FLORIDA BAR ETHICS OPINION
May 1, 1997
Advisory ethics opinions are not binding.
An attorney may not ethically act as “closing agent” for a transaction where material terms of the
contract have not been agreed to or have not been discussed by the parties.
Rule 4-1.7(a), Rule 4-1.7, Rule 4-1.7(b), Model Rule 1.7(b), Model Rule 2.2,
The Florida Bar v. Reed, 644 So.2d 1355 (Fla. 1994), The Florida Bar v.
Belleville, 591 So.2d 170 (Fla. 1991), The Florida Bar v. Teitelman, 261 So.2d
140 (Fla. 1972), People v. McDowell, 718 P.2d 541 (Colo. 1986), Stark Co. Bar
Ass’n v. Ergazos, 442 N.E.2d 1286 (Ohio 1982), Baldasarre v. Butler, 625 A.2d
458 (N.J. Sup. Ct. 1993)
65-34, Maine Ethics Opinion 106, Connecticut Informal Opinion 91-14, New
York State Opinion 611, Massachusetts Bar Opinion 1990-3, West Virginia
Opinion 89-1, Maryland Bar Opinion 84-85
A member of The Florida Bar has requested an advisory ethics opinion as to whether he
can represent both buyer and seller in the closing of the sale of a business in Florida, acting as
“closing agent” for the transaction. The inquirer had been requested by a licensed business
broker to act as a “closing agent” for the sale and transfer of business assets. The member
explains that the majority of these sales are a sale of assets only and not of a corporate entity.
The business brokers envision a “closing agent” as an attorney who will prepare all closing
documents and other instruments that may be required by the terms and conditions of the
transaction. The buyer and seller would each agree to pay 50% of the closing agent’s fees and
expenses. The inquiring attorney asks whether it would be ethically permissible for him to act as
a “closing agent” under the circumstances set forth above.
The member has particular concerns regarding the financing of these transactions. He
would be required to prepare promissory notes and security agreements which, although
somewhat standardized documents, must be negotiated between buyer and seller as to interest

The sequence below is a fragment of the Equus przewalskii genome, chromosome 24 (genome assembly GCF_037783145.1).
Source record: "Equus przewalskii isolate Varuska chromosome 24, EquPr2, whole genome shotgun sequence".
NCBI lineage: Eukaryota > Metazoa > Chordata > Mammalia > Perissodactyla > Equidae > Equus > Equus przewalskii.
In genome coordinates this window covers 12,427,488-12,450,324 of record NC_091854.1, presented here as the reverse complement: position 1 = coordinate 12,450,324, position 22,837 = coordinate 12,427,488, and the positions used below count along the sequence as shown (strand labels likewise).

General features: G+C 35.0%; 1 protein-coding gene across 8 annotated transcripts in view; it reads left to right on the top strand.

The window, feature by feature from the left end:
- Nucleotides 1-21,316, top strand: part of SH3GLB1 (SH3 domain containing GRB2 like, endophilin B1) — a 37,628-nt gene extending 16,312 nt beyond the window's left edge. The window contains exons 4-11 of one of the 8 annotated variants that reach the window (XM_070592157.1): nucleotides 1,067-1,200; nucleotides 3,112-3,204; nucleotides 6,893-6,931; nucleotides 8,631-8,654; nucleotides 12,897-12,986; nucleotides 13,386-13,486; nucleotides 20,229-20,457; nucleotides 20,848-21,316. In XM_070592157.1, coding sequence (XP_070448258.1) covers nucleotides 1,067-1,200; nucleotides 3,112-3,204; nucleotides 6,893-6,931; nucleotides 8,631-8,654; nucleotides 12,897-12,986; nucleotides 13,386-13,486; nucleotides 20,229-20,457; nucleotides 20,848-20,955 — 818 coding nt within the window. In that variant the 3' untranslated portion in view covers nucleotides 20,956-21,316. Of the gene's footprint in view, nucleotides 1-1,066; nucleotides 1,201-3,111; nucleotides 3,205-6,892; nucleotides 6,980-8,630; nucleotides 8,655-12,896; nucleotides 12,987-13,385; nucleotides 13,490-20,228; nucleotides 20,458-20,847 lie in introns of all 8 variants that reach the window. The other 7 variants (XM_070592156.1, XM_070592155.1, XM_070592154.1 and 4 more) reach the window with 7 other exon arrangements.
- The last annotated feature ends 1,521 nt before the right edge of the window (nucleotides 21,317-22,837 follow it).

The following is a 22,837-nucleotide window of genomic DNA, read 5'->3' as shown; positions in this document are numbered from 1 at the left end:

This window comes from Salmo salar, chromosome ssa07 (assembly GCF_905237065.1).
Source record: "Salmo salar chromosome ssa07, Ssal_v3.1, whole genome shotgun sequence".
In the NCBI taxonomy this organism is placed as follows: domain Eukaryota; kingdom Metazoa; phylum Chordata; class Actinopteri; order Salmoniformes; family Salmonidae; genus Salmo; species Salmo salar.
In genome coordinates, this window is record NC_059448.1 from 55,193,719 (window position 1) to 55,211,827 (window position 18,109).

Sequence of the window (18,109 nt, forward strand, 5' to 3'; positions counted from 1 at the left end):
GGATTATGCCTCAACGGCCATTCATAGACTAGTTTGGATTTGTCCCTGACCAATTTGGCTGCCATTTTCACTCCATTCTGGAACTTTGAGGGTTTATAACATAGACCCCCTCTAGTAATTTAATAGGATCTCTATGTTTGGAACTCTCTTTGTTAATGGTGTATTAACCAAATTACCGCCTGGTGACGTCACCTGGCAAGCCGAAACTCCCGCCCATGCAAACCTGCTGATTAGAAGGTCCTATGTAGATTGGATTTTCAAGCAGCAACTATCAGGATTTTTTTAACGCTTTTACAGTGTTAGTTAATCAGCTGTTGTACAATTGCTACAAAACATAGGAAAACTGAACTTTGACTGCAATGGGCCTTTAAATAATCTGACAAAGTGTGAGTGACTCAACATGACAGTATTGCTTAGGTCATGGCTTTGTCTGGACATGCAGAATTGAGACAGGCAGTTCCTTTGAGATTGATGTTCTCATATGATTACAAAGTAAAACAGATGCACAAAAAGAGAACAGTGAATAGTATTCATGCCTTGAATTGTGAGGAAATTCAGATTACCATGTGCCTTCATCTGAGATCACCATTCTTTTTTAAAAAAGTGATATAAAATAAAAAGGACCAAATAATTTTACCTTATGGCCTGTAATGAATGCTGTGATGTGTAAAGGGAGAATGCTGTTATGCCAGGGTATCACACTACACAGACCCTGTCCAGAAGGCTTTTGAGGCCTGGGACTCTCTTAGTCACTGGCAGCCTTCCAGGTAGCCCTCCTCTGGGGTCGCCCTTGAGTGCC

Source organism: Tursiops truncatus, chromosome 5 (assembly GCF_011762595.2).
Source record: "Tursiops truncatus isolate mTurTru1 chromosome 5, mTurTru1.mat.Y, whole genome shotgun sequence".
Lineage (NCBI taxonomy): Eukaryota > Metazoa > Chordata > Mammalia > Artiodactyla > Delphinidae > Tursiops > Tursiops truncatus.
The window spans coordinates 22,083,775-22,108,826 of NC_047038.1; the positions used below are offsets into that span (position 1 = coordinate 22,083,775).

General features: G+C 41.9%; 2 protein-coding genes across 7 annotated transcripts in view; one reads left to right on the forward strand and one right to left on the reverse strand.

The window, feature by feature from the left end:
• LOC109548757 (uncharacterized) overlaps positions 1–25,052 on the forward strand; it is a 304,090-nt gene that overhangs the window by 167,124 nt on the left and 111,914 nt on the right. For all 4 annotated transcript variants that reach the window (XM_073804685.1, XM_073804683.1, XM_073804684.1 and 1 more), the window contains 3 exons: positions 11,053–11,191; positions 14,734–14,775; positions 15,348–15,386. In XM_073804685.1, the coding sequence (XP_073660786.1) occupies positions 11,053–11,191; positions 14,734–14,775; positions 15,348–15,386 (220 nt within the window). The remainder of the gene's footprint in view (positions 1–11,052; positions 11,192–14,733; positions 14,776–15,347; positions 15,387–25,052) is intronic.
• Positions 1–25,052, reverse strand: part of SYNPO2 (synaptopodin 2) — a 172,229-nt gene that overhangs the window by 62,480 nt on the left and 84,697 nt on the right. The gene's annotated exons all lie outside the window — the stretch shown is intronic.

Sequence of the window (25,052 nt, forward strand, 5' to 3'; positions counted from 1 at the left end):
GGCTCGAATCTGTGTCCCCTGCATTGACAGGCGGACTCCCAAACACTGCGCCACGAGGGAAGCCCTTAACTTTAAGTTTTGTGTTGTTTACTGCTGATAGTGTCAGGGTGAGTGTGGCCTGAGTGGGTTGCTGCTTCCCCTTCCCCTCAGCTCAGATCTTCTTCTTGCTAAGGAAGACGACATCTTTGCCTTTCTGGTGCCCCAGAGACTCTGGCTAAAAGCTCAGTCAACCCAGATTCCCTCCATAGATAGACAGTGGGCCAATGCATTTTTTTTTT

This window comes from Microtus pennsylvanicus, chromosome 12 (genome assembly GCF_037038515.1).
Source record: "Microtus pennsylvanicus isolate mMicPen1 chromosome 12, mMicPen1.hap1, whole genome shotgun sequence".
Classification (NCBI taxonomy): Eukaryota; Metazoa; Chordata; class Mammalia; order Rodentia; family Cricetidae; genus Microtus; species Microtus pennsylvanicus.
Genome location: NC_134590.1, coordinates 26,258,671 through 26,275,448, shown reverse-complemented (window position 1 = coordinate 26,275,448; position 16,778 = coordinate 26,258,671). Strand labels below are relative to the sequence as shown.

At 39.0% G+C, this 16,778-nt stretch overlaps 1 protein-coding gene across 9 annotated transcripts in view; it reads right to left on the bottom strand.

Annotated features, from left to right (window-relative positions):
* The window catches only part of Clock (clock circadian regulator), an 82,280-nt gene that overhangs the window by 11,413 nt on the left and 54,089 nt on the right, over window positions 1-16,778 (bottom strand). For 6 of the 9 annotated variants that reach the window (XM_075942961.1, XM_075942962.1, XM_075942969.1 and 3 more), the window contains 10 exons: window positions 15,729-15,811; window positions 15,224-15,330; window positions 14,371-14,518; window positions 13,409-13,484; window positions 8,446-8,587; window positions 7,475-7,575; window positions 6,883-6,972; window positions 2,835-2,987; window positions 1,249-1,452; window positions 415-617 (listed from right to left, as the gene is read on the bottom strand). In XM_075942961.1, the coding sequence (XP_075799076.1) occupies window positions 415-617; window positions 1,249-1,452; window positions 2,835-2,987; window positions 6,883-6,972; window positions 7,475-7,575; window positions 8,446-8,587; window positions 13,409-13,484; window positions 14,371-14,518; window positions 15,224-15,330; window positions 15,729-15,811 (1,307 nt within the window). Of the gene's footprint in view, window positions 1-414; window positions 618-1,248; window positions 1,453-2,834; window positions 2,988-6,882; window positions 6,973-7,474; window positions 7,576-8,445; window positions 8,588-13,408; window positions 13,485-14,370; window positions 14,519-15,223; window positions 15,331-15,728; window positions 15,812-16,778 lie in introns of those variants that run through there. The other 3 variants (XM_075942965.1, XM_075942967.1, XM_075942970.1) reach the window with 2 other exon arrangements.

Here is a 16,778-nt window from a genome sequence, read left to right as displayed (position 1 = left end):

rate, payment terms, and especially as to the extent of the security given to the seller for the
financing and the terms and conditions imposed upon the purchaser in the event of a default.
Under these circumstances, could one attorney handle such negotiations and drafting for both
parties as part of acting as “closing agent” for the sale of a business?
Rule 4-1.7(a), Florida Rules of Professional Conduct generally provides that attorneys
may not represent a client if the representation of that client will be directly adverse to the
interests of another client, unless:
(1) the lawyer reasonably believes the representation of that client will not
adversely affect the lawyer’s responsibilities to and relationship with the other
(2) each client consents after consultation.
As set forth in the Comment to Rule 4-1.7, loyalty to a client prohibits an attorney from
undertaking representation directly adverse to that client or another client’s interests without the
affected client’s consent. A client may consent to representation where there is some conflict or
potential conflict after full disclosure and consent of the affected clients. However, as stated in
the Comment, “when a disinterested lawyer would conclude that the client should not agree to
the representation under the circumstances, the lawyer involved cannot properly ask for such
agreement or provide representation on the basis of the client’s consent.”
The Comment to Rule 4-1.7 specifically addresses common representation of multiple
parties to a negotiation, such as the question now before the Committee:
For example, a lawyer may not represent multiple parties to a negotiation
whose interests are fundamentally antagonistic to each other, but common
representation is permissible where the clients are generally aligned in interest
even though there is some difference of interest among them.
Court decisions from Florida and other states are useful in determining the types of
transactions in which the parties are “fundamentally antagonistic” such that common
representation is not possible. In The Florida Bar v. Reed, 644 So.2d 1355 (Fla. 1994) the Court
found an attorney’s attempt to represent both buyer and seller of the same property and to
assume multiple roles in the transaction to be unethical and suspended the attorney for six
months. Similarly, in The Florida Bar v. Belleville, 591 So.2d 170 (Fla. 1991), the Court found
it improper for the attorney representing the buyer in a real estate transaction to ask the seller to
pay all or part of his fees. The attorney was disciplined for improper representation of
conflicting interests. See also The Florida Bar v. Teitelman, 261 So.2d 140 (Fla. 1972) (attorney
reprimanded for representing mortgage and title companies in real estate closings, but charging
unrepresented sellers a portion of his attorney’s fee); Florida Ethics Opinion 65-34 (seller’s
attorney who prepares all documentation in sale of property may not charge buyer for a portion
of the attorneys’ fees when the buyer did not employ the attorney or agree to pay him a fee;
attorney erred in not explaining adverse nature of transaction and attorney’s loyalty to seller).
Ethics opinions and caselaw from other states dealing directly with the ethics of an